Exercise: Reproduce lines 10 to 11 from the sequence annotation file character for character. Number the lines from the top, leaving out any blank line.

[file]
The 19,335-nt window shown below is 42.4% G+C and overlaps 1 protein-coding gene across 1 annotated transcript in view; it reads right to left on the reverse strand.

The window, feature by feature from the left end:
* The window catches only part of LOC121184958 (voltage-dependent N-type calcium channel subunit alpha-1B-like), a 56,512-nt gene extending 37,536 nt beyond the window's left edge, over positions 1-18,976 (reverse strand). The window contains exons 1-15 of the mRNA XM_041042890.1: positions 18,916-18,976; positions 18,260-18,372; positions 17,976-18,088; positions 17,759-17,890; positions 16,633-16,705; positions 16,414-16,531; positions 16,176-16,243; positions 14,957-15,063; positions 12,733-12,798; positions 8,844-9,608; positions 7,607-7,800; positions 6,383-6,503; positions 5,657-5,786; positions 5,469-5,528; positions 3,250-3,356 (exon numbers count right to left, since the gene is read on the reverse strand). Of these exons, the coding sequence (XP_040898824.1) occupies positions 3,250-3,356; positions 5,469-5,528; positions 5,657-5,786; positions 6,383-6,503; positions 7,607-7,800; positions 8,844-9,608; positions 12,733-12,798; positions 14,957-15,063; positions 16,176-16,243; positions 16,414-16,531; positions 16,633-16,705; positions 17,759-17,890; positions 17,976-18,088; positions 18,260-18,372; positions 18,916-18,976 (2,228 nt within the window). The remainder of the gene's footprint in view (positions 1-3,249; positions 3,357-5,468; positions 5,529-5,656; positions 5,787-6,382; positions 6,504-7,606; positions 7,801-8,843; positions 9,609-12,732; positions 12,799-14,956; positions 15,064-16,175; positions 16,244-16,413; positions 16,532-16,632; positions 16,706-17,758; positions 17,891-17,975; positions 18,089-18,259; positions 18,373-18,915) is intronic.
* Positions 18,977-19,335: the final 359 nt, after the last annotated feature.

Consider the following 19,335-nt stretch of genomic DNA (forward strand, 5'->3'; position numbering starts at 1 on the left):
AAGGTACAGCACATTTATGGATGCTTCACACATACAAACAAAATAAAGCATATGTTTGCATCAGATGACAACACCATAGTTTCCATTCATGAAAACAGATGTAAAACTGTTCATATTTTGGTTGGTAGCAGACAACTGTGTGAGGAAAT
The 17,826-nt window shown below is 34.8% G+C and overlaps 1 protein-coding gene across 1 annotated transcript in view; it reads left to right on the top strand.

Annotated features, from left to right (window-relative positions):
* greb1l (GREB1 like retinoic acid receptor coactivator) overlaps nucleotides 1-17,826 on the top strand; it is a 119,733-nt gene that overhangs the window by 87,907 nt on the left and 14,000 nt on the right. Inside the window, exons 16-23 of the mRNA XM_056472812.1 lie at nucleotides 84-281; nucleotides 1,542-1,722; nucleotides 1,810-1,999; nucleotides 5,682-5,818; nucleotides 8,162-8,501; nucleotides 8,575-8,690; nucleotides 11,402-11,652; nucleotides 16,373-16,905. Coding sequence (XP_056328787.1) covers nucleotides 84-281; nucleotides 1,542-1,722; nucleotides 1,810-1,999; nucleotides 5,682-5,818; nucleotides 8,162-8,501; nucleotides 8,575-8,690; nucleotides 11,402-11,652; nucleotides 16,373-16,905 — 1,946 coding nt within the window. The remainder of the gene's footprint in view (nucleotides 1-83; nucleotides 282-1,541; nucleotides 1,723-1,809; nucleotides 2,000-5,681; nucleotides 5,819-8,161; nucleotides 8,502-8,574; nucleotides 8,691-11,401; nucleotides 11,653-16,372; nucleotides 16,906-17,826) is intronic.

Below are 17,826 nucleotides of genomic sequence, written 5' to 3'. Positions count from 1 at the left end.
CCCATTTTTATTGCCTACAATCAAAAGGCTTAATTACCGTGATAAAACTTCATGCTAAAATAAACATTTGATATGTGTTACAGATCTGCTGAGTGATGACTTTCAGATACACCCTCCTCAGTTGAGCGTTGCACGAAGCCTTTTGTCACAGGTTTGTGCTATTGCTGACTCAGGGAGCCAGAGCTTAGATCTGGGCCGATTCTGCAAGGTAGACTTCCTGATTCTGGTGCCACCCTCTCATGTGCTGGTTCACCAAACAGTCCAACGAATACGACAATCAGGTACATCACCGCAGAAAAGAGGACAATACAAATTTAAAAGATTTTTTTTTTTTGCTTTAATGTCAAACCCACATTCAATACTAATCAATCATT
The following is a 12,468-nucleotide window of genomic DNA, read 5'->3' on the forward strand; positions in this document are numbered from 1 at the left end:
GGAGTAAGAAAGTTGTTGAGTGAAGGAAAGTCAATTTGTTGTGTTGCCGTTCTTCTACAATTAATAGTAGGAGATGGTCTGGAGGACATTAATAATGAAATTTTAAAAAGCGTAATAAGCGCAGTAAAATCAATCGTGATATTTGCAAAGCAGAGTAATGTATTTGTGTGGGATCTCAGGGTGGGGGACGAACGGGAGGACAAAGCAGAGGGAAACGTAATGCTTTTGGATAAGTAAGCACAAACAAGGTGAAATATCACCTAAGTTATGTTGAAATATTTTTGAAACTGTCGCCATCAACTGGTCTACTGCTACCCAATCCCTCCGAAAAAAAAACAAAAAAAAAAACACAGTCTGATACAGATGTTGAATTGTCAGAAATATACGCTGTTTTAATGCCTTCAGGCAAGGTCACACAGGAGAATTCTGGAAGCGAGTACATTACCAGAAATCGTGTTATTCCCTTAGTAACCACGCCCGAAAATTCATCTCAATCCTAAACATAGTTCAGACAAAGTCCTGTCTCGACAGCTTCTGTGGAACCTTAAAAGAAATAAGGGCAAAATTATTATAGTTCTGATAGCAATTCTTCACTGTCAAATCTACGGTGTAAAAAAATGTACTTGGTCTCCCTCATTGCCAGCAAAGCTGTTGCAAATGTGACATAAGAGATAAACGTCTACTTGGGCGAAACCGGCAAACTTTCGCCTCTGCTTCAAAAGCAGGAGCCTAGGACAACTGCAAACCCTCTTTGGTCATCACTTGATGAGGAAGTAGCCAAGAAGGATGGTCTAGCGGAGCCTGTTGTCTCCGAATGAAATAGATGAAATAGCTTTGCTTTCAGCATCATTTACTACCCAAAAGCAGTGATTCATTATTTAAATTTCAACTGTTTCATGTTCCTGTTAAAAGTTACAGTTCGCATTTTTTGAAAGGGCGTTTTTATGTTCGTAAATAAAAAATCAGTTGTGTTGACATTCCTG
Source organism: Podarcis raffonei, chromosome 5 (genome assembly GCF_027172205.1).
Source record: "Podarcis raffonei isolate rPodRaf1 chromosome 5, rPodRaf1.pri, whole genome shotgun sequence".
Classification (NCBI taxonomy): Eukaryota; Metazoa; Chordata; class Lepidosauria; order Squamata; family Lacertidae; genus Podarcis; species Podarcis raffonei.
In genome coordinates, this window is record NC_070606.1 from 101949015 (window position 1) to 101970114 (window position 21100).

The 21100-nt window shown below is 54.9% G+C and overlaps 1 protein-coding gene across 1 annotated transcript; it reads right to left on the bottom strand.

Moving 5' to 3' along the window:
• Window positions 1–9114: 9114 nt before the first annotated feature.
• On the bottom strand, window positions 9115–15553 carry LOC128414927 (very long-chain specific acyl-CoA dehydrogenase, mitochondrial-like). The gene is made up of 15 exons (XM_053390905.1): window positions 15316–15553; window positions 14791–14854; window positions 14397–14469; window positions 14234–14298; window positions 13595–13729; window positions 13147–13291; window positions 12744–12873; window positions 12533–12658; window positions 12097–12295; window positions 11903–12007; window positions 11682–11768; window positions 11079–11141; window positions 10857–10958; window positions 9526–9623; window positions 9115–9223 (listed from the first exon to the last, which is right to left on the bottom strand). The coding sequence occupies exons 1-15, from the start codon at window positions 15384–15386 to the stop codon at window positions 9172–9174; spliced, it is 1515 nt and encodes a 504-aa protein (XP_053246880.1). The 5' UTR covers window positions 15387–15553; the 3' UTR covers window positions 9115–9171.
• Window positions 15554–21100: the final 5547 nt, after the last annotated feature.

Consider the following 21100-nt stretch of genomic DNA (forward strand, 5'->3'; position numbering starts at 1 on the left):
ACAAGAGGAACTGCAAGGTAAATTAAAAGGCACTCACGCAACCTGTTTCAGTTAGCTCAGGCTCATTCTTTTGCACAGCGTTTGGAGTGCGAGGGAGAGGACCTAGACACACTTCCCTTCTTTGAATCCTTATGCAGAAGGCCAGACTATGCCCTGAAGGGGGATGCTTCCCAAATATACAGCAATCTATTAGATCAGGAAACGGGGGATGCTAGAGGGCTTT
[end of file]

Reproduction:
Below are 17,826 nucleotides of genomic sequence, written 5' to 3'. Positions count from 1 at the left end.
CCCATTTTTATTGCCTACAATCAAAAGGCTTAATTACCGTGATAAAACTTCATGCTAAAATAAACATTTGATATGTGTTACAGATCTGCTGAGTGATGACTTTCAGATACACCCTCCTCAGTTGAGCGTTGCACGAAGCCTTTTGTCACAGGTTTGTGCTATTGCTGACTCAGGGAGCCAGAGCTTAGATCTGGGCCGATTCTGCAAGGTAGACTTCCTGATTCTGGTGCCACCCTCTCATGTGCTGGTTCACCAAACAGTCCAACGAATACGACAATCAGGTACATCACCGCAGAAAAGAGGACAATACAAATTTAAAAGATTTTTTTTTTTTGCTTTAATGTCAAACCCACATTCAATACTAATCAATCATT